HC Hsu was born in Taipei. He is the author of the short story collection Love Is Sweeter (Lethe, May 2013). Finalist for the 2013 Wendell Mayo Award and The Austin Chronicle 21st Short Story Prize, and Third Prize Winner of the 2013 Memoir essay competition, he has written for Liberty Times, Epoch Times, Words Without Borders, Two Lines, PRISM International, Renditions, Far Enough East, Cha, Pif Magazine, Big Bridge, nthposition, 100 Word Story, and many others. He has served as translator for the US Congressional-Executive Commission on China and is currently a research fellow at the Europäische Universität für Interdisziplinäre Studien, Switzerland. Email: khsuhc[at]

The Adolescent Letters

A Midsummer Tale ~ Third Place
Anna Shuster

The Adolescent Letters
Photo Credit: Anna Shuster

A warm August wind followed me down the street to the mailbox, playing with the corners of the envelope in my hand. Inside that unassuming swathe of white lay everything I’d never said to her, everything I hoped would break the silence stretching between us.

We’d been best friends. I just hoped these few words could bring that back.

I waited the rest of the summer for an answer, some little white letter that would tell me everything was ok. But that answer didn’t come until alarm clocks and school bells once again appeared in my life.

I’d almost forgotten about my pathetic attempts at communication when I found it—a folded piece of yellow legal paper peeking out of my backpack. Its blue lines revealed a tumble of apologies scrawled in the loopy, half-cursive script that could only have been penned by my best friend.

I read and reread these half-explanations dipped in guilt, signed with her distinctive nickname, and found myself trying to reassure the paper that everything was all right.

If my foggy eyes were any indication, I needed that same convincing.

I realize I still haven’t responded to your letter. How inconsiderate. I really enjoyed it, if I haven’t already mentioned that. I probably haven’t. Basically, don’t worry about me. I know that right now you’re scoffing while reading this. But it’s the truth. I’ll be fine. Things have just been weird recently. And I’m a stupid teenager. However, the most important thing: DO NOT TAKE THIS PERSONALLY. Please. Trust me when I say that it’s better that I’m withdrawing from all—and I mean all—of humanity right now. For everyone involved. Look, you’re an amazing person and an even more amazing friend. I do not want to lose that. Having said that: it’d be both rude and stupid of me to force you to wait for me until I get out of this. If you choose to, wonderful. I’d be eternally grateful. Stay happy. Stay you. You’re beautiful. -CRSFD

My heart broke a little bit more with each word, but the last six almost did me in entirely. Deep breaths filled the next few seconds of my life, and I glanced around to make sure no one could see the raw emotion I was feeling.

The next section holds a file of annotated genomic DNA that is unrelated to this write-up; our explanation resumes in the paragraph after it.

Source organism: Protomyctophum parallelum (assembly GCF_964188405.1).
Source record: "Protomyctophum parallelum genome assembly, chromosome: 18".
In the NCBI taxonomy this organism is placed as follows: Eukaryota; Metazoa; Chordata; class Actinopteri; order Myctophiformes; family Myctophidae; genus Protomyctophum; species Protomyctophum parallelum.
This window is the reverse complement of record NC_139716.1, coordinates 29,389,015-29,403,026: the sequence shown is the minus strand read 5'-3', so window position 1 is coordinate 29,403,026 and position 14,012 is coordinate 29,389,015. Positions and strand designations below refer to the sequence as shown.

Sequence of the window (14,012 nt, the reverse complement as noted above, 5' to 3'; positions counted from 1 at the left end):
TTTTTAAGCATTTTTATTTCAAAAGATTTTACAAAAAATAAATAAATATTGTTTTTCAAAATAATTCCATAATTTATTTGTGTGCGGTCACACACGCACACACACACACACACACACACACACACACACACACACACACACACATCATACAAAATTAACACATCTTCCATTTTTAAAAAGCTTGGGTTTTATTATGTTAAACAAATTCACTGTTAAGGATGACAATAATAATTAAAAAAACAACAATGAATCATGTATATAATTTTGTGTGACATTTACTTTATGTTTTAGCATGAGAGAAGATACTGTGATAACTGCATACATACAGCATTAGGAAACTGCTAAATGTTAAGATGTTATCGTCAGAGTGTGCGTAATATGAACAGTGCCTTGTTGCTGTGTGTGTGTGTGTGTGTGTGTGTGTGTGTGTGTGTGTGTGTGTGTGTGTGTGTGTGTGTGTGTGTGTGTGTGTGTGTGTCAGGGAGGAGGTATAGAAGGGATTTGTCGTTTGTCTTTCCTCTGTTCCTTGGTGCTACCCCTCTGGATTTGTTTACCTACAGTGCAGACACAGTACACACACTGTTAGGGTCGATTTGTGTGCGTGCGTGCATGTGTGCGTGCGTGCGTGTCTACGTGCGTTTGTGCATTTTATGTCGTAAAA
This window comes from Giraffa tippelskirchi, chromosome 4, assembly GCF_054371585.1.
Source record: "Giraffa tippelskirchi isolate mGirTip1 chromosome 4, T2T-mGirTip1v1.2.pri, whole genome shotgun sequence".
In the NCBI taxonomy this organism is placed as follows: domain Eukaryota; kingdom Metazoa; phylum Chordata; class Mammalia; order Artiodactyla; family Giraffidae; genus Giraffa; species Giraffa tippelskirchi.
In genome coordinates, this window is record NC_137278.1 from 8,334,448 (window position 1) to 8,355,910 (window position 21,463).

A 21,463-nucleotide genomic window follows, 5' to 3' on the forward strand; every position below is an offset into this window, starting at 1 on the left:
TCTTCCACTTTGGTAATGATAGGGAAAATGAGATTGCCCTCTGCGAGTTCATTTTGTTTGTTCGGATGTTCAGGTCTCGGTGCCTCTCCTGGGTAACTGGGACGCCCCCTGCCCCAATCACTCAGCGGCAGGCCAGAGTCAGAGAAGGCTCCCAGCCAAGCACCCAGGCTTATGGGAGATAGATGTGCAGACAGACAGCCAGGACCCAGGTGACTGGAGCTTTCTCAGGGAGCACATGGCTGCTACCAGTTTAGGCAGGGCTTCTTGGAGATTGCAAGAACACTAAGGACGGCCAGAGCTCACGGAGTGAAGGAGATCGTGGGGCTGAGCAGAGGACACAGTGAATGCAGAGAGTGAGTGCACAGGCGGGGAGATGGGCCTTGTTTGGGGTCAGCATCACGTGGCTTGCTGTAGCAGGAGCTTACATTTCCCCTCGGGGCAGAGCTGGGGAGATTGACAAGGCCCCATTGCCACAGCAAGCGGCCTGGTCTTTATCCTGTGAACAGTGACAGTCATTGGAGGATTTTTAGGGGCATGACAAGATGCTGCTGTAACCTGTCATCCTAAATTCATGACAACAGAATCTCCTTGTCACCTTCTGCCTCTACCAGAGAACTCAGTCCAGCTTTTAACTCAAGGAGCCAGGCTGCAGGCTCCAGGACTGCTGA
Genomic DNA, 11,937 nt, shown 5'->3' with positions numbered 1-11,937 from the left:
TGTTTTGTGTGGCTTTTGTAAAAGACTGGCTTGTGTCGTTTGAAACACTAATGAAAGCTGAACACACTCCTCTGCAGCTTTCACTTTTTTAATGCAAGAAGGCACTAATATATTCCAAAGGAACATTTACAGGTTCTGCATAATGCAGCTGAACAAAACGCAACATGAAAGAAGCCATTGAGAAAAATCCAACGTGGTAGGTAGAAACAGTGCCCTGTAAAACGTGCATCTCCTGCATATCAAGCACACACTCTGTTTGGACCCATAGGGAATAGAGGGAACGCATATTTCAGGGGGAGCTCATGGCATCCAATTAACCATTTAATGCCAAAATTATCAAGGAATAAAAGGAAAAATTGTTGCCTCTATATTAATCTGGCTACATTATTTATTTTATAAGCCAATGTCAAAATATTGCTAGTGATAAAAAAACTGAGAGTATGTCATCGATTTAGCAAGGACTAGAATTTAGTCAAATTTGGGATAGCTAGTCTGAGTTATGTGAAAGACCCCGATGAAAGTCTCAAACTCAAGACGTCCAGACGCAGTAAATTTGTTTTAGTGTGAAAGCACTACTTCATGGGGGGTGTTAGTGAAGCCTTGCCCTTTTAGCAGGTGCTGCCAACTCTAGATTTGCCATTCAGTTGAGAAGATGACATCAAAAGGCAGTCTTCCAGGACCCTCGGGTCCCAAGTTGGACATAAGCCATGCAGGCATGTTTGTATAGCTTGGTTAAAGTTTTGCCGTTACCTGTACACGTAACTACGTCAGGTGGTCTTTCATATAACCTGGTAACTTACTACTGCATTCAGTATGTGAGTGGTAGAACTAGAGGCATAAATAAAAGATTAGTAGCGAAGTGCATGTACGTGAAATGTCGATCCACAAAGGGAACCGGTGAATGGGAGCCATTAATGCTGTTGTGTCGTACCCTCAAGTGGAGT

I realized after composing myself that I had to make a choice. Abandoning her completely was out of the question, obviously. But more choices remained: would I try to bring her out of this self-imposed isolation, or would I hope and wait for her to come back?

Being the coward I was, I opted for the latter.

That’s not to say I didn’t try—briefly. One day I went with her to the music room, a favorite secluded spot we’d both discovered. But my attempts at conversation were snatched from my mouth by melancholy piano refrains.

I didn’t try anymore after that.

In retrospect, I realize that was a risk—I could have lost her for good. But mercifully for my foolish self, she did come back.

Her resurrection came in the form of a chai tea latte and a proposal one sudden afternoon. She remembered the letter I’d written months ago, and wanted a return to that kind of correspondence. Though this offer seemed to me to come from out of the blue, I wholeheartedly agreed. Then, finally, the awkward, obligatory smile she’d worn around me for so long widened into a legitimate grin.

The next morning, a neatly folded piece of legal paper awaited me in my otherwise chaotic locker.

I fumbled it open and devoured the words it offered me. After reading and rereading what she’d taken the time to write to me, I began a carefully crafted reply on my own white, lined pages.

From there spun several months of the good old days. Laughing, talking, and confiding wedged themselves into our days, and penning letters back and forth took up many of our nights. We would insert doodles and song lyrics into the margins, inking every surface of the lined pages we sent back and forth. Hers were always better than mine.

Some days, I would just sit and admire the artistry she put into her letters. Others, she’d give me more to marvel at. One day, I remember clearly, a delicate origami butterfly sat waiting for me among my textbooks. That was a good day.

From this newfound correspondence our old friendship was reborn. We went to concerts and record stores together. We played music together and talked about everything: boys, classes, British musicians, guilt, depression. Our letters were always filled with some kind of passionate discussion of life, love, or how much we hated chem class.

And we were supportive, naturally, but in the oddest ways. I still remember the days after I broke up with my first boyfriend, and how she drew little cartoons to make me feel better. They worked.